The model introduced in 1923 has been successful for many years in France and abroad, and was privileged to be offered to the rich clientele of the luxury Italian store "BET Florence" (Italian equivalent of Nain Bleu in Paris) alongside his Italian rivals. It  also made the front page of the department stores Le Printemps in 1924, and it was also this one which was used by Robert Carvaillo (son of Adrian) to illustrate  the patent filed in May 1924 for "mobile metal eyelids "
 We can actually see a cloth doll with sleeping eyes of 37 cm in the catalog of Galeries Lafayette in 1924. It is stated "baby felt" while the classic dolls Venus of that time were fabric. However, the molded felt being easier for the application of Adrien Carvaillo's patent, the possibility it's a La Venus which is presented is not to be excluded as size 37 cm is also one of La Venus dolls size.

Three manufacturers of cloth dolls had filed a patent in 1924 for sleeping eyes: Robert Carvaillo (La Venus dolls) SFBJ but its sleeping felt doll is presented in catalogs wearing the shirt she wears on the picture of the model on the patent, it is therefore not the one seen here, and finally Pintel Cie. The Pintel dolls drawing lips is very similar to Venus dolls of the time, and it is difficult to distinguish the two productions when the doll is represented by a stylized design. On the other hand, the clothing is unusual for both manufacturers and does not help in identification. However, we know that Marcel Pintel had filed the same year an interesting patent for stuffed cloth arms which can be bent, and we see, on the drawing of the catalog of Galeries Lafayette, that the dolls with sleeping eyes have a folded arm. Should we see this as an application of the two patents by the manufacturer in 1924 ?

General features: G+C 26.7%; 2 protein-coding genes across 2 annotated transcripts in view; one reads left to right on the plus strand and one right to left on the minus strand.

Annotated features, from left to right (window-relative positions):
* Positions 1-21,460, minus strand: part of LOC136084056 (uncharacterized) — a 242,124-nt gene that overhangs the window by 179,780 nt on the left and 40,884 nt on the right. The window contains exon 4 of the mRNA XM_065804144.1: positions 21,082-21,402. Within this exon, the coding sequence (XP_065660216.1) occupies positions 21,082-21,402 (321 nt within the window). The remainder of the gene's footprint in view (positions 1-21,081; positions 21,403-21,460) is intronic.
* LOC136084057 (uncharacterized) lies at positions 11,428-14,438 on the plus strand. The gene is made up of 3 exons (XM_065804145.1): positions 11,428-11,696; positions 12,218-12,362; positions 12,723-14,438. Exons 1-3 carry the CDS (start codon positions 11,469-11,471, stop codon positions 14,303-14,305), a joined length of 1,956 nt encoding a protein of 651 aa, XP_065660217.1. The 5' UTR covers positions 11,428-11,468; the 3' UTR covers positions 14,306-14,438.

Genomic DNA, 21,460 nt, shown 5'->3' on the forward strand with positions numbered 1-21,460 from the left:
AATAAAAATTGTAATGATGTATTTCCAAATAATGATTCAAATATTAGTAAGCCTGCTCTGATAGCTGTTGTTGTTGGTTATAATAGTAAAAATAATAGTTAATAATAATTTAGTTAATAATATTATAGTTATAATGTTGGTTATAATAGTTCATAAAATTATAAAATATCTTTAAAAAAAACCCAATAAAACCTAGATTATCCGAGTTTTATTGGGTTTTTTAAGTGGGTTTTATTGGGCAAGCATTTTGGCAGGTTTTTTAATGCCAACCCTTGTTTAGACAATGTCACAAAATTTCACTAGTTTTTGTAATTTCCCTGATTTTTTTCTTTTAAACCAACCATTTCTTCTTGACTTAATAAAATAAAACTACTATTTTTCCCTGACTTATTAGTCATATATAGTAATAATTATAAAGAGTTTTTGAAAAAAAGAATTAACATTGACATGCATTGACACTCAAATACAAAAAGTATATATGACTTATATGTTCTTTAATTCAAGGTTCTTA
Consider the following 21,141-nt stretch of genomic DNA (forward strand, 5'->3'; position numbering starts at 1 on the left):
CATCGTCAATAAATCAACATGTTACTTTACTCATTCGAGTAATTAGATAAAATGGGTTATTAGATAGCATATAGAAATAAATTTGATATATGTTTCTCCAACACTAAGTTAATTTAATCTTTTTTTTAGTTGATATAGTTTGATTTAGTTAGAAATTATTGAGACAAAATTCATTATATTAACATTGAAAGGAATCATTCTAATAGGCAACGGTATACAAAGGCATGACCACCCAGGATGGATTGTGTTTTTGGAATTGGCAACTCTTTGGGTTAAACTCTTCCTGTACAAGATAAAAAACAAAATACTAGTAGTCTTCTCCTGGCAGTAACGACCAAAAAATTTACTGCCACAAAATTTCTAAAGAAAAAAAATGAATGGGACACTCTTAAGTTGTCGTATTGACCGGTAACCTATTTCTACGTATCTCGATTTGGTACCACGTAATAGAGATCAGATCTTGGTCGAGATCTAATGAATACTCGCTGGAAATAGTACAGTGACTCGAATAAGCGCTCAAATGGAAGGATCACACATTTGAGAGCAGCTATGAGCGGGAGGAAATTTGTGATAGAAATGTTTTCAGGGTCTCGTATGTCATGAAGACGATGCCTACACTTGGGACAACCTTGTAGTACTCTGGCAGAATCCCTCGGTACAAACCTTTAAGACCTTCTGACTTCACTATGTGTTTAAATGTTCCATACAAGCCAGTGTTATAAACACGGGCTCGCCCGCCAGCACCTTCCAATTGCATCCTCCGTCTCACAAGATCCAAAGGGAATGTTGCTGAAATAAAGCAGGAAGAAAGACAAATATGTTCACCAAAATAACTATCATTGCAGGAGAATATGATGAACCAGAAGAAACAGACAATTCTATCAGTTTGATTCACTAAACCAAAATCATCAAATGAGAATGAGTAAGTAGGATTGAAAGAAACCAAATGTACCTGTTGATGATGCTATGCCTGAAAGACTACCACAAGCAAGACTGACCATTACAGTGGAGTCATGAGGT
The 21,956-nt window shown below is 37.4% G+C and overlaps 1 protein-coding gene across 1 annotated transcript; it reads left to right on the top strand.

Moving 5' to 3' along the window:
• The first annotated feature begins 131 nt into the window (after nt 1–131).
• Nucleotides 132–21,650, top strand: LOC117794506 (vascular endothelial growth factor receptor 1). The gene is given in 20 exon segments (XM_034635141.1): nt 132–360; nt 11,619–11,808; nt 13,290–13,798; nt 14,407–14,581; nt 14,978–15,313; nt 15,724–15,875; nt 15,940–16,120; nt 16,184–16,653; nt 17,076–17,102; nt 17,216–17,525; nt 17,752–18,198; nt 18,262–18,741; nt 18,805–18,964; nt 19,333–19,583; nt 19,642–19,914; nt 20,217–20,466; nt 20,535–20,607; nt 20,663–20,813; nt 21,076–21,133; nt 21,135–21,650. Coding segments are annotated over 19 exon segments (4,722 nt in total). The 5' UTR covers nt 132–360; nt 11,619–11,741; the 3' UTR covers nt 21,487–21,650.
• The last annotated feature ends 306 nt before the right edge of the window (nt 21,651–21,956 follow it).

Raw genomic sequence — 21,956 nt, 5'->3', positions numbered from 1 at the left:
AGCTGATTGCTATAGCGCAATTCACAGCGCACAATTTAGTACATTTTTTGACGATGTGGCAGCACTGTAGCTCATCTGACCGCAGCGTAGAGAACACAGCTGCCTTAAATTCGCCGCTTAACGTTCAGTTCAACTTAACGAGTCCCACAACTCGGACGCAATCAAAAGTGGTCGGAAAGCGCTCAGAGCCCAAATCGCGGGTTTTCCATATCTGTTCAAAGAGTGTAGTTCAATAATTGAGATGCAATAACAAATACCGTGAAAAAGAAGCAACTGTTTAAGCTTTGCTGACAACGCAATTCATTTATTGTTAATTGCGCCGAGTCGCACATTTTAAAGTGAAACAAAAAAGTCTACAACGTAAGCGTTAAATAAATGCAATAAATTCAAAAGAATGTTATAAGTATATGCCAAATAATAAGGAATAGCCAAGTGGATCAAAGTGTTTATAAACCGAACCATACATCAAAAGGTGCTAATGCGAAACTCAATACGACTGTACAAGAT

We can not conclude about the identity of this mysterious doll shown on the catalog of 1924, and therefore are not able at this time to say that the patent application filed by Robert Carvaillo was or was not not effective.

 We must clarify that the first Venus dolls bore no marks,  then, shortly later, appeared in red letters on the sole of a foot dolls, the name "La Venus", and thereafter the word "Venus Marque Déposée". This marking finally disappeared in 1933.

 A new model of doll was created in 1927, with a face with different features and a more slender body. Eyebrows shaped as a dot were replaced by large eyebrows, painted eyes were richer in nuances, the mouth was more fleshy and with two shades. This beautiful model was also proposed in an all felt version  in 1929, dressed in boy or girl, with a new hairstyle called "Marcelle" for the girl doll. The proposed sizes ranged between 30 and 75 cm.
 In 1930, the La Venus dolls were sold with a label stating they were washable, and for some, hair could be combed. We had the opportunity to examine two Venus dolls, mold 1927, whose head with painted features seemed to be  made of Plastolite. One is flocked and has the appearance of felt, the other one has the appearance of porcelain and is effectively washable. Their neck is marked "Patented  - Venus". It is possible that it is this type of dolls that can be found in the catalogs of 1930 as "washable".